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Home / News / Church & Ministry / Bent, but not broken: Churches respond to deadly tornado aftermath
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Amber Payne reads a story to children at Dodson Chapel Childcare at Hermitage (Tenn.) United Methodist Church. Hermitage United Methodist Church provided a facility at their satellite campus after a tornado destroyed the nearby Dodson Chapel United Methodist Church in March 2020. The new center opened Sept. 13. Photo by Mike DuBose, UM News.

Bent, but not broken: Churches respond to deadly tornado aftermath

As thousands of tornado victims begin the long task of rebuilding their lives, churches send supplies and relief workers. And hope.

“Finally got my flocked tree I was wanting,” Taga Jones posted to social media. “Trying to find the humor.”

Jones, who worships with the Seven Oaks Church of Christ in Mayfield, Kentucky, was joking about the latest fad in Christmas décor — flocking a tree with a white, powdery mixture to give it a snow-kissed look.

The “flocking” on Jones’ tree is brown ceiling insulation, wood chips and dust. Debris covers the living room, illuminated by sunlight pouring in between beams in the collapsed ceiling. But the tree, topped with a top hat, stands tall.

Jones’ home is one of hundreds destroyed by a rare December tornado that tore through four states — Arkansas, Missouri, Illinois Tennessee and Kentucky — in four hours. It was part of a Dec. 10-11 outbreak in which more than 30 tornadoes were reported across six states.

READ: Samaritan’s Purse among ministries responding to tornado destruction

tornado churches

Taga Jones shows her Christmas tree, newly “flocked” by the tornado that destroyed her home.

As the storm ripped apart the house, Jones sheltered in the basement with her husband, Anthony, their infant son and a small group of extended family members. The tornado destroyed much of downtown Mayfield and collapsed a candle factory, killing at least eight people.

“My heart is just shattered for so many,” Jones posted after the storm passed. “Please pray for all of those still trapped and those who have lost loved ones.”

“We could have all been taken tonight,” she added. “Thank you, Lord, for keeping us safe.”

‘If we want to blame God for something …’

The Joneses and thousands of other tornado victims are salvaging what they can — in the midst of winter weather, without electricity or running water. Experts say it may take years to recover.

Their congregation, Seven Oaks, and the Northside Church of Christ in Mayfield are working with Churches of Christ Disaster Response Team to provide relief for those in need. The Ohio-based ministry will house and feed volunteers at the Seven Oaks building and distribute supplies from the Northside building.

The Seven Oaks Church of Christ prepares to welcome storm victims with hot meals and showers.

“The search and rescue/recovery phase is still ongoing, so we are limited on the areas we can work in,” Disaster Response Team members posted to social media, “but families are being helped with supplies as well as labor on their homes and properties.”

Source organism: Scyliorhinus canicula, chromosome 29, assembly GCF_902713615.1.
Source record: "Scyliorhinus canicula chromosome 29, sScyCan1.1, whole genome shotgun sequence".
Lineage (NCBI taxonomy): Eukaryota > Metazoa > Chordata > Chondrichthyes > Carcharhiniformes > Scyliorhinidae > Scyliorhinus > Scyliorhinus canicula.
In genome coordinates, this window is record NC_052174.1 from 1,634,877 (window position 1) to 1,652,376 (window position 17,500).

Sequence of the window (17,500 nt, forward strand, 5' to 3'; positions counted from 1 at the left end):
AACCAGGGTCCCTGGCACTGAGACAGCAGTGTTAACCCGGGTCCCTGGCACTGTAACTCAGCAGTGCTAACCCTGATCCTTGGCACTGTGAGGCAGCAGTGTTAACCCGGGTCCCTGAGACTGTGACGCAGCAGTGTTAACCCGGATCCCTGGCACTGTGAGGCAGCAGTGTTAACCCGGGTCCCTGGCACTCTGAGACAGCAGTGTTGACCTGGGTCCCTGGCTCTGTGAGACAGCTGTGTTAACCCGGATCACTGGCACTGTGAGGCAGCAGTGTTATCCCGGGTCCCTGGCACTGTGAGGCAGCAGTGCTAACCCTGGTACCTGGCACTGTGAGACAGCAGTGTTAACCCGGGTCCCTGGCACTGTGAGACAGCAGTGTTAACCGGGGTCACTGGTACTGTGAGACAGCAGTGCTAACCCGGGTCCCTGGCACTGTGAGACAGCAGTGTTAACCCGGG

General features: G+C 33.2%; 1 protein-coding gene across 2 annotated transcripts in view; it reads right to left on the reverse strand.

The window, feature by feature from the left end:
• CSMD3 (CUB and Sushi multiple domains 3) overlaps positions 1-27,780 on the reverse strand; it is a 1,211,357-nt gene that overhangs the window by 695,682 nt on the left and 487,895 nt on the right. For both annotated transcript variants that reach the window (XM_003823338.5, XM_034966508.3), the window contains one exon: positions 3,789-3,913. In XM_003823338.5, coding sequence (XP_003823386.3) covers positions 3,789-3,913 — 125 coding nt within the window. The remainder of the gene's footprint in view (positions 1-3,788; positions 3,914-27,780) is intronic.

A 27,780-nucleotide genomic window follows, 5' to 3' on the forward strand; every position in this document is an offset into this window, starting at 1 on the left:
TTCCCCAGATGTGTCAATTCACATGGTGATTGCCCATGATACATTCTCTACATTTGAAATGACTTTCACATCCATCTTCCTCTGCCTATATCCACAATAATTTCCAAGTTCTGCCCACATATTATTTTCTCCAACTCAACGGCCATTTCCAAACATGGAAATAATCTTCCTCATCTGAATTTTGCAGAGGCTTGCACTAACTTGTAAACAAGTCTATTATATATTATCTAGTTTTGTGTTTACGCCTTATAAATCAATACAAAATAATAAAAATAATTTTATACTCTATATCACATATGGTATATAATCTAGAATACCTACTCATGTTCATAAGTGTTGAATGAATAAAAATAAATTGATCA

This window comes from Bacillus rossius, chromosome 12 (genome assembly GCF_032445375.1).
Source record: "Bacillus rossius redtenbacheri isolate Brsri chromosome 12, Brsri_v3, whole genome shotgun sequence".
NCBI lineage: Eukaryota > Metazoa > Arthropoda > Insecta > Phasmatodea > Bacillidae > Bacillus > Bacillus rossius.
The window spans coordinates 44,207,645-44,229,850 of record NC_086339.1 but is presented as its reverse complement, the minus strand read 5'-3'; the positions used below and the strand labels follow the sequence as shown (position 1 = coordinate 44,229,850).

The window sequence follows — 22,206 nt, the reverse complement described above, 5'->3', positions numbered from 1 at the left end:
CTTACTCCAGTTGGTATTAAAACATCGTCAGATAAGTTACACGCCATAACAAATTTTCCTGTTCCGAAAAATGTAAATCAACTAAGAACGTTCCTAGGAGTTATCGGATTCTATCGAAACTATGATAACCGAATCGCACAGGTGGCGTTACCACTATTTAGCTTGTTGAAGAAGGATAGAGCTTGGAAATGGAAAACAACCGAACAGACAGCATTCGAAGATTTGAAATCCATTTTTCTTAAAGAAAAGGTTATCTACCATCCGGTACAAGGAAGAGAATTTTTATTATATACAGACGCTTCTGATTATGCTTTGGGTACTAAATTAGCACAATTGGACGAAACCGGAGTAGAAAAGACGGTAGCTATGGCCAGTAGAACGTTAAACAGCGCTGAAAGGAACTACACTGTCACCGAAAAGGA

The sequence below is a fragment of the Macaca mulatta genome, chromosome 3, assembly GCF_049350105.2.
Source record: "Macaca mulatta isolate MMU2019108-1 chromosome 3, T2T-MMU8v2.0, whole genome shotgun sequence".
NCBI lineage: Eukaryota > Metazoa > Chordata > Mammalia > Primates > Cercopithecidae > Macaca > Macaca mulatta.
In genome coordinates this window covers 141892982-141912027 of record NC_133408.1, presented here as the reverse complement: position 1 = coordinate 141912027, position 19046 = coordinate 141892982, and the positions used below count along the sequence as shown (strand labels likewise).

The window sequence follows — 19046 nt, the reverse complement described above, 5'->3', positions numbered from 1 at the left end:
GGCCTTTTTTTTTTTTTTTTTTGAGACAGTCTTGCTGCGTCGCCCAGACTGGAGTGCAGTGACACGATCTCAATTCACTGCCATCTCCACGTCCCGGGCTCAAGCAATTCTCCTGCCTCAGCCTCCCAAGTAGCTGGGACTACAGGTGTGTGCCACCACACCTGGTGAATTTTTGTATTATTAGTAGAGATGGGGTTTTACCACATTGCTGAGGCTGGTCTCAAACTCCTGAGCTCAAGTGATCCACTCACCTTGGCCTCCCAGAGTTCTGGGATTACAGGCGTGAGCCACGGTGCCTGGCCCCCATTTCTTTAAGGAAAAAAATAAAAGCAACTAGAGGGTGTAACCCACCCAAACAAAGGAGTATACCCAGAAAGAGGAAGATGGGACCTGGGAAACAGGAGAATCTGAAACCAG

Across the storm-battered region, other congregations and ministries are responding:

  • Project Unify, a ministry supported by multiple Churches of Christ in the Southeast, is sending disaster relief volunteers to work with the Mars Hill Church of Christ in Bowling Green, Kentucky, as the congregation aids its community.

“We’re doing what we’re doing to spread the gospel,” said Cody Michael, a director of Project Unity and outreach minister for the Decatur Church of Christ in Alabama.

“So many people are upset and hurting right now and angry. ‘Why did God let this happen?’” Michael said. “If we want to blame God for something, let me tell you what to blame God for: Blame God for all of the help that is arriving in Kentucky right now as we speak.”

Rebuilding with hope

tornado

Among the debris in the Jones family’s home was this painting by Terry Jones, “Bent but not Broken.” Photo by Taga Jones.

Back in Mayfield, Taga Jones faces the long task of rebuilding her life as she tries to help her employees rebuild theirs. She and her husband are franchisees for Little Caesars and operate seven restaurants in the Mayfield area. Two are currently without power. As the storms approached, the couple closed the stores early to allow the employees to get home and prepare.

Tyler Alverson, minister for the Seven Oaks church, told The Christian Chronicle, “Anthony and Taga Jones are not only hard workers in our community but also are very important parts of our church family. We love them and hope that you will continue to pray for them.”

Among the debris in their home, Taga Jones found a painting done by her aunt, Terry Jones, more than two decades ago. Titled “Bent but not Broken,” it depicts a lone, leafless tree — reminiscent of the tiny, forlorn fir in “A Charlie Brown Christmas” — standing in a storm-swept field.

“This picture is beyond amazing,” Jones said. “It could not be more fitting that it survived our home being destroyed.

“My family and community are certainly bent, but not broken.”

Erik Tryggestad is president and CEO of The Christian Chronicle. Contact erik@christianchronicle.org, and follow him on Twitter @eriktryggestad.

This story is republished from The Christian Chronicle.

 

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